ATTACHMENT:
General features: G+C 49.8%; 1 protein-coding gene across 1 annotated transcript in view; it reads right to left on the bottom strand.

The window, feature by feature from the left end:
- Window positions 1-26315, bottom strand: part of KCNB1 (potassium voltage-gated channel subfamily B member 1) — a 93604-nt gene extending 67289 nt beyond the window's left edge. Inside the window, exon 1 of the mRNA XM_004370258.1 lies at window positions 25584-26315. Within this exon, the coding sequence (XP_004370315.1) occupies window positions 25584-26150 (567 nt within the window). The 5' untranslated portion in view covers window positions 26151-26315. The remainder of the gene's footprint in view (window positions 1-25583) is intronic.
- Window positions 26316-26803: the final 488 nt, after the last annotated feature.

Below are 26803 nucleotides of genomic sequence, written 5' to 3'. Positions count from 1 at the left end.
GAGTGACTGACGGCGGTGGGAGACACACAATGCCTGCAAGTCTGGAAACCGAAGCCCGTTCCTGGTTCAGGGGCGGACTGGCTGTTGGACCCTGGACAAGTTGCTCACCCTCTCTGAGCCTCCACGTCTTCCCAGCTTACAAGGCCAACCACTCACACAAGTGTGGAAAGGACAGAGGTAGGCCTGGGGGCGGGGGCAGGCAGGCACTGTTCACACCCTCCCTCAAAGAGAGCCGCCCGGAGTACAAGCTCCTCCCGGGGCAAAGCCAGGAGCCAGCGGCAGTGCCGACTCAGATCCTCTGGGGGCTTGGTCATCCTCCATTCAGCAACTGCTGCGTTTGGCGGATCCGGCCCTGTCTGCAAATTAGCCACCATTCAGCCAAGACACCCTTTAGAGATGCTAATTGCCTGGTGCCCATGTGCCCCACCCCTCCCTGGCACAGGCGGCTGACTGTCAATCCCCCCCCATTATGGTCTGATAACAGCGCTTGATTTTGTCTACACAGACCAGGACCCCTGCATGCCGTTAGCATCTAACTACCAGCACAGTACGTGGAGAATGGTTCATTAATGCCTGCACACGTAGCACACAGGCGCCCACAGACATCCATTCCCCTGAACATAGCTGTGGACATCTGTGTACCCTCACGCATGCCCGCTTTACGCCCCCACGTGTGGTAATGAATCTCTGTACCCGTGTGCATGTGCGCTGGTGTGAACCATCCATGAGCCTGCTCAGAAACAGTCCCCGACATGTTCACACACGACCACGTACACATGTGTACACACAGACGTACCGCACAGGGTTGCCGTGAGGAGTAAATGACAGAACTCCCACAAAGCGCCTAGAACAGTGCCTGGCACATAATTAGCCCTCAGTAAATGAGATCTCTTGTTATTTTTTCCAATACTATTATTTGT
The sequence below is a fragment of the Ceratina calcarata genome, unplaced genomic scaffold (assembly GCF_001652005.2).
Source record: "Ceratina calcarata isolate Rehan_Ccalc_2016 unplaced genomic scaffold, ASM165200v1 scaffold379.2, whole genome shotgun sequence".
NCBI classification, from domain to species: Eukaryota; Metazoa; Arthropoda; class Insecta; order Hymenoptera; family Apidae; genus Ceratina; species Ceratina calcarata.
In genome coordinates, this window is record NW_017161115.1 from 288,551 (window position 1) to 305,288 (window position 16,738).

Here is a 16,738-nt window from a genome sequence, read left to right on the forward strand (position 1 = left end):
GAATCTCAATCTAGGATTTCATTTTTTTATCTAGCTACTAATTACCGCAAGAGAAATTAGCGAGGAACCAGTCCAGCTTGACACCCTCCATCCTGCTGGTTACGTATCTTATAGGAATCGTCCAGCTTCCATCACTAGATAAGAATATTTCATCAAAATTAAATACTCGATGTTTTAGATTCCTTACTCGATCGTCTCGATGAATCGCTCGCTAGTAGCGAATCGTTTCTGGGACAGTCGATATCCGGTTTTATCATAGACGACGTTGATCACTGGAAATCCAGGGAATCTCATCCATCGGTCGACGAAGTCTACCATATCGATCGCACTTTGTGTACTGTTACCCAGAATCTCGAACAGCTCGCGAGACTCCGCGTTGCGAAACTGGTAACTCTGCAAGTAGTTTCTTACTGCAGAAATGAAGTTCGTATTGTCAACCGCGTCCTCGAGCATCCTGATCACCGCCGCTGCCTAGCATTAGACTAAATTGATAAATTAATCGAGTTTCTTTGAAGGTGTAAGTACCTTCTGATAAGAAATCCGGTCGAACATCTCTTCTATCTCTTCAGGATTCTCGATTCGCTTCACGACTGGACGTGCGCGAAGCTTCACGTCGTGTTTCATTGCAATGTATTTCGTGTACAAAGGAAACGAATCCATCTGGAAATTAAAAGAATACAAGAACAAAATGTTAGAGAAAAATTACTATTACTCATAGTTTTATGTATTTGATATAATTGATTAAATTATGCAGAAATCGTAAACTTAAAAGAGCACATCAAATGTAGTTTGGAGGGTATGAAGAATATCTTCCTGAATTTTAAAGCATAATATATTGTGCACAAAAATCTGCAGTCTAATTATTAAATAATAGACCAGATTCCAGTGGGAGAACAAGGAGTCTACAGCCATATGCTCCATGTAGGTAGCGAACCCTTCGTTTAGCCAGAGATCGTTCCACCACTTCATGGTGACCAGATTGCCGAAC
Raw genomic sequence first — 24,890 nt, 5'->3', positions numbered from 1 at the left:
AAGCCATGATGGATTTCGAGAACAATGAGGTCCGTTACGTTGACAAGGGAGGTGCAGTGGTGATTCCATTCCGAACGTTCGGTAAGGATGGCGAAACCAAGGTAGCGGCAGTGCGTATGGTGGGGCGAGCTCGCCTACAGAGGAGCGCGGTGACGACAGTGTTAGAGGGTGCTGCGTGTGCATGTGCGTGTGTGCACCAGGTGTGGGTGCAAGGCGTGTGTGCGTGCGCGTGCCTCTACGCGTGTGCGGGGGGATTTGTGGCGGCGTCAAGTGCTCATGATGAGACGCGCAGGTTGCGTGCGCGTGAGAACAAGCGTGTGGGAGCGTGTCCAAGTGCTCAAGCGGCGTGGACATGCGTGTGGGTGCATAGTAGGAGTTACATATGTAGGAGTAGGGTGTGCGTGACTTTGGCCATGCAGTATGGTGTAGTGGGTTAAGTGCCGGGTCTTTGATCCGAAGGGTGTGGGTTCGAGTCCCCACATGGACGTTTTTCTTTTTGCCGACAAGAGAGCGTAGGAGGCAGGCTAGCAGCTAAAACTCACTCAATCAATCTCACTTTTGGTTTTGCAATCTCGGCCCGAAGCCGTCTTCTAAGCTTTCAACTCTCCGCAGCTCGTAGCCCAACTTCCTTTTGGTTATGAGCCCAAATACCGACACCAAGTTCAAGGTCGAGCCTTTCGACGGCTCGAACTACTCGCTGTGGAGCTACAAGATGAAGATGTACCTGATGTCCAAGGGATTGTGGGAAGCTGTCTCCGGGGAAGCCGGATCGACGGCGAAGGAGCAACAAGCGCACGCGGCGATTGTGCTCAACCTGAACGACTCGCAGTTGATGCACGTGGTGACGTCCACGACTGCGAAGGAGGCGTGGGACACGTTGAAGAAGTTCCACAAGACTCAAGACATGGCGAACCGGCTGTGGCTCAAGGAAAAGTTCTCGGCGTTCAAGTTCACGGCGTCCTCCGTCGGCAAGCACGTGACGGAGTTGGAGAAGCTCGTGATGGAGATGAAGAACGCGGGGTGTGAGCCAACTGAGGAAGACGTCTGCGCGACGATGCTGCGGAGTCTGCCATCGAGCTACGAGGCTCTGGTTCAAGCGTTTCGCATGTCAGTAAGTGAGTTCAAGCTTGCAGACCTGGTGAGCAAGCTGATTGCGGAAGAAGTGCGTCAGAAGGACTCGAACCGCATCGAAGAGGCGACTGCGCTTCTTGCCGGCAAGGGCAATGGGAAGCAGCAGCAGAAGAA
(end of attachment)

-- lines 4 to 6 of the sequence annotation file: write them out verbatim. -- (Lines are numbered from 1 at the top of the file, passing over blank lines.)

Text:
- Window positions 26316-26803: the final 488 nt, after the last annotated feature.

Below are 26803 nucleotides of genomic sequence, written 5' to 3'. Positions count from 1 at the left end.
GAGTGACTGACGGCGGTGGGAGACACACAATGCCTGCAAGTCTGGAAACCGAAGCCCGTTCCTGGTTCAGGGGCGGACTGGCTGTTGGACCCTGGACAAGTTGCTCACCCTCTCTGAGCCTCCACGTCTTCCCAGCTTACAAGGCCAACCACTCACACAAGTGTGGAAAGGACAGAGGTAGGCCTGGGGGCGGGGGCAGGCAGGCACTGTTCACACCCTCCCTCAAAGAGAGCCGCCCGGAGTACAAGCTCCTCCCGGGGCAAAGCCAGGAGCCAGCGGCAGTGCCGACTCAGATCCTCTGGGGGCTTGGTCATCCTCCATTCAGCAACTGCTGCGTTTGGCGGATCCGGCCCTGTCTGCAAATTAGCCACCATTCAGCCAAGACACCCTTTAGAGATGCTAATTGCCTGGTGCCCATGTGCCCCACCCCTCCCTGGCACAGGCGGCTGACTGTCAATCCCCCCCCATTATGGTCTGATAACAGCGCTTGATTTTGTCTACACAGACCAGGACCCCTGCATGCCGTTAGCATCTAACTACCAGCACAGTACGTGGAGAATGGTTCATTAATGCCTGCACACGTAGCACACAGGCGCCCACAGACATCCATTCCCCTGAACATAGCTGTGGACATCTGTGTACCCTCACGCATGCCCGCTTTACGCCCCCACGTGTGGTAATGAATCTCTGTACCCGTGTGCATGTGCGCTGGTGTGAACCATCCATGAGCCTGCTCAGAAACAGTCCCCGACATGTTCACACACGACCACGTACACATGTGTACACACAGACGTACCGCACAGGGTTGCCGTGAGGAGTAAATGACAGAACTCCCACAAAGCGCCTAGAACAGTGCCTGGCACATAATTAGCCCTCAGTAAATGAGATCTCTTGTTATTTTTTCCAATACTATTATTTGT